With a total of 11, Hyundai has the most Top Safety Pick and Top Safety Pick+ vehicles in the industry. It’s an accolade the company last held in 2018 and a lot of the improvement is driven by better visibility.
The awards come from the Insurance Institute for Highway Safety, an independent, nonprofit scientific and educational organization dedicated to reducing the losses — deaths, injuries and property damage — from motor vehicle crashes. It is an industry trade group funded by insurance companies.
Top Safety Pick SUVs
Hyundai’s Top Safety Pick+/Top Safety Pick SUVs are
Hyundai Venue SUV – TSP with specific headlights
Hyundai Kona SUV – TSP with optional front crash prevention and specific headlights
Hyundai Tucson SUV – TSP with optional front crash prevention and specific headlights
Hyundai Santa Fe SUV – TSP with specific headlights
Hyundai Nexo SUV – TSP+
Hyundai Palisade SUV – TSP+
Hyundai Palisade SUV (2020 Model Year) – TSP with specific headlights
Top Safety Pick Cars
Hyundai’s Top Safety Pick winning cars are:
Hyundai Elantra – TSP with optional front crash prevention and specific headlights
Hyundai Elantra GT – TSP with optional front crash prevention and specific headlights
Hyundai Veloster – TSP with optional front crash prevention and specific headlights
Hyundai Sonata – TSP with specific headlights
To earn the Top Safety Pick+ designation, a vehicle needs good ratings in the driver-side small overlap front, passenger-side small overlap front, moderate overlap front, side, roof strength and head restraint tests. It also needs an advanced or superior rating for available front crash prevention — vehicle-to-vehicle and vehicle-to-pedestrian evaluations. Finally, it must have acceptable or good headlights standard – not available just as an option.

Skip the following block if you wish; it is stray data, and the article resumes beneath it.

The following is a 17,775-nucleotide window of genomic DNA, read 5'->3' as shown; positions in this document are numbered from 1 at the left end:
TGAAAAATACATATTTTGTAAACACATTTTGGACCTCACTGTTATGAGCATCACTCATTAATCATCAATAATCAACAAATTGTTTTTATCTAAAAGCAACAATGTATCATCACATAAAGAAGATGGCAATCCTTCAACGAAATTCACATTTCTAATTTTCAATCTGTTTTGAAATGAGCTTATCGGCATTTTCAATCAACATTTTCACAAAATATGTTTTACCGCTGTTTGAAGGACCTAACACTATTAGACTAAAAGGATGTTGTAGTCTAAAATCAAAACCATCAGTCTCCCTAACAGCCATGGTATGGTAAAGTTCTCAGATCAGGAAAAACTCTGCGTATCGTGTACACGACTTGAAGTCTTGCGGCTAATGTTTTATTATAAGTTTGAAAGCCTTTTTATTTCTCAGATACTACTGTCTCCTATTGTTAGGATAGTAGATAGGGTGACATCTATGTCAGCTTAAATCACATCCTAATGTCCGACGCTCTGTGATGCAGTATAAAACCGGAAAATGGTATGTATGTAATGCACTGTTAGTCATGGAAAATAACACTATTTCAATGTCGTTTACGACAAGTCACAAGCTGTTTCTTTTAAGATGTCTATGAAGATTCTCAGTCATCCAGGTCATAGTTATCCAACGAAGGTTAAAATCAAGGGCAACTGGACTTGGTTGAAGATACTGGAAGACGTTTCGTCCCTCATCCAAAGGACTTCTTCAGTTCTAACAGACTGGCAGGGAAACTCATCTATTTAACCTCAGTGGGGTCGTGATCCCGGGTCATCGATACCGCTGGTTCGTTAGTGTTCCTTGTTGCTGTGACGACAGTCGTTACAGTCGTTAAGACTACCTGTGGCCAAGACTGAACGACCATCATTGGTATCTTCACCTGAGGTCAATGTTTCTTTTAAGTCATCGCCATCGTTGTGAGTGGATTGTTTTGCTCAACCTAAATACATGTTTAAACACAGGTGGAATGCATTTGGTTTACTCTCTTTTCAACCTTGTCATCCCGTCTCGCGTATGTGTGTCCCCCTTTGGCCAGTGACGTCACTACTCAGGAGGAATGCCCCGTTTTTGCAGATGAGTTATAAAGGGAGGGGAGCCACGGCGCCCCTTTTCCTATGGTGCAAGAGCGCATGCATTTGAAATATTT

It’s headlights that earned the Hyundai Palisade its Top Safety Pick+ rating. It had the rating previously for some models until Hyundai eliminated inferior headlights on some trims. It now has LED headlights across all trim levels for the 2021 model year.
Why Headlights Are Important
As Torque News writer John Goreham pointed out, headlights are an important consideration when it comes to a vehicle’s safety rankings. In an article he posted, he writes, One of the most common reasons for headlights to earn a low score on IIHS testing is excessive glare. The headlights you see in oncoming traffic will blind you less due to the pressure IIHS is putting on automakers to do their jobs better.
Hyundai needs to up its headlight game across all trim levels. The company needs to make a commitment to offering the best lights to all buyers. It’s a price worth paying if the company is truly committed to safety.
As IIHS reminds us, “About half of all fatal crashes in the U.S. occur in the dark, and more than a quarter occur on unlit roads. Nevertheless, manufacturers have historically sold many models with several different headlight systems of varying quality.”
IIHS rates headlights on the distance that their low beams and high beams illuminate straight and curved roads. On a straightaway, good-rated low beams illuminate the right side of the road ahead to at least 325 feet. Poor ones might light up 220 feet or even less.
IIHS engineers also deduct points for headlights that produce glare that can momentarily blind oncoming drivers. Extra credit is awarded for systems with high-beam assist, a feature that automatically switches between high beams and low beams, since research shows that most drivers don’t use their high beams enough.
Here’s a video that explains the science behind how IIHS rates vehicles for headlight safety.
What do you think? Is too much emphasis placed on headlights? Should other measures be more important? Will these new headlights decrease nighttime accidents?
Keith Griffin covers Hyundai and Kia at Torque News. He has been writing continuously about cars since 2002. Keith used to be a researcher/writer for US News & World Report, as well as numerous car sites, including Carfax and Car Gurus, and a contributor to The Boston Globe. Most recently, Keith was the managing editor for American Business Media. Follow Keith at @indepthauto on Twitter, on @LinkedIn and on his Indepth Auto Facebook page.